Benefits of Exercise: Low-Impact Activity
After gastric band surgery, increasing activity through some form of regular exercise will become a fundamental aspect of your life. Exercising daily will offer considerable benefits to your health. It improves blood circulation, enhances heart health and burns calories, which encourages weight loss.
Researchers have found that people who incorporate exercise into their lifestyle before surgery and remain active following their weight loss operation tend to experience great success in reaching their weight loss goals.
In a recent study published in the Journal of Obesity, researchers found that those who became active following weight loss surgery lost 13 pounds more, on average, one year after surgery. The “active” participants were also less likely to struggle with depression and showed greater overall health. An active person was defined as anyone who exercises for at least 200 minutes (or just over three hours) per week.
What is Low Impact Activity?
Low-impact activity is any form of exercise that does not place stress on the joints. Activities like running and exercises that require jumping can put a great deal of pressure on the knees and ankles. Carrying excess weight adds to the level of pressure placed on the joints, and can lead to pain.
Exercises that are low-impact are less likely to lead to injury, but provide significant benefits to heart health, weight loss efforts and even your mood.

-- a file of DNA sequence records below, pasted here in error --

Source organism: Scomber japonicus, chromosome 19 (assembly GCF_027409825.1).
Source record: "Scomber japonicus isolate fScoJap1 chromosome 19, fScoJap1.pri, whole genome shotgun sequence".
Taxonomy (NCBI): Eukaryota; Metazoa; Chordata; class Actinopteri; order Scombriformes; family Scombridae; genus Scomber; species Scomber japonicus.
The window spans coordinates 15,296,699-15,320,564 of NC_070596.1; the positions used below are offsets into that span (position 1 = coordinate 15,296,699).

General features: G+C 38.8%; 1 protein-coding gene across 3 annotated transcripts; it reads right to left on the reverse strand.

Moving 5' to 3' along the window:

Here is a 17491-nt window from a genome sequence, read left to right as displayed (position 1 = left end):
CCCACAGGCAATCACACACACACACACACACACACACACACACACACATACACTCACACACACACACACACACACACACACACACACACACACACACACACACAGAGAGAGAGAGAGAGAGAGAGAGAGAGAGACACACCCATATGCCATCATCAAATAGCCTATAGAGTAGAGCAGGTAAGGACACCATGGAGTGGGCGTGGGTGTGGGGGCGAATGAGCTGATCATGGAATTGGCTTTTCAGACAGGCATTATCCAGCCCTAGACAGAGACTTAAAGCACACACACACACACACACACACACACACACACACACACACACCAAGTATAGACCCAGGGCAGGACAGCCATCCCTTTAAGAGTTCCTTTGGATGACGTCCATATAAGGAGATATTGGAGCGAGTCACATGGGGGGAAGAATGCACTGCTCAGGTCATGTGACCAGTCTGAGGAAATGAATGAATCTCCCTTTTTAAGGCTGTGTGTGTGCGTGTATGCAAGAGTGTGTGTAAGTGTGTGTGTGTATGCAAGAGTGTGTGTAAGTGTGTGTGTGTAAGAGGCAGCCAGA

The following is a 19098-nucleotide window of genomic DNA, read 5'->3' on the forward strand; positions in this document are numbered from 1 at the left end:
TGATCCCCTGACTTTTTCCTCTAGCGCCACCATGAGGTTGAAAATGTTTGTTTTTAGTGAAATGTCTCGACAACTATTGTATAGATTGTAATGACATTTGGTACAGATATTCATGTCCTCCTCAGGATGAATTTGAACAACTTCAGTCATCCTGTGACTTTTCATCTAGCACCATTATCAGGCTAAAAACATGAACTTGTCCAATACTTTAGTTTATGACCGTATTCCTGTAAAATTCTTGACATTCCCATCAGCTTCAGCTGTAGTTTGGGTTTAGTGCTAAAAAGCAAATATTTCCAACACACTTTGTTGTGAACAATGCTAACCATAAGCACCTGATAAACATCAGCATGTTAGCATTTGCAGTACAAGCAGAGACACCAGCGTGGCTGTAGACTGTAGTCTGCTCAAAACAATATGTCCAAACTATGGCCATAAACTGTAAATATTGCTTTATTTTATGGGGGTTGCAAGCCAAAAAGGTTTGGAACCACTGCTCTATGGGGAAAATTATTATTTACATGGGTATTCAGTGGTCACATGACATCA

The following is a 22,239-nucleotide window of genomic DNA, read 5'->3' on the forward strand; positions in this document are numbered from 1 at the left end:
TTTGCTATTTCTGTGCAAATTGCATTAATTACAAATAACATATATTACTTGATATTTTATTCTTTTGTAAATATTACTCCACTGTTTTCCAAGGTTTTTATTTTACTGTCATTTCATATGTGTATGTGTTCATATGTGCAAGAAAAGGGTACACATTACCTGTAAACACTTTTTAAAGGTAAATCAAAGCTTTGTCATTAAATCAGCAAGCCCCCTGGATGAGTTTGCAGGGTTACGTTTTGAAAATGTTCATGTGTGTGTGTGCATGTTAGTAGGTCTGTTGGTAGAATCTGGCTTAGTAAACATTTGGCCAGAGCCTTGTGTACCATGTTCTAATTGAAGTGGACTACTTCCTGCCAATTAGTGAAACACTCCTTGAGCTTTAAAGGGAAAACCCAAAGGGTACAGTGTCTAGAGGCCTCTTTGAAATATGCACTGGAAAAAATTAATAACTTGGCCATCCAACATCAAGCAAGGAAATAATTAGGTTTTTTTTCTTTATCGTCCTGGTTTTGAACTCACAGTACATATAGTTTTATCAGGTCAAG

Low-impact activity is ideal for those who:
- Are overweight
- Have arthritis
- Recovering from surgery or injury
Following weight loss surgery, low-impact activities are a great way to help you start working towards your health and wellness goals. Thanks to their naturally low intensity level, many workouts that fall in this category can be started shortly after surgery—at least in small increments.
Getting Started with Exercise
Here are a few popular forms of low impact activity:
- Resistance band workouts
Walking is a prime example of low-impact exercise. It is simple, can be done at any pace and is a natural movement that almost everyone can do. You’ll be encouraged to start walking short distances before you even leave the hospital. As you return home from the hospital and continue healing, you can gradually walk longer distances and make it part of your daily routine.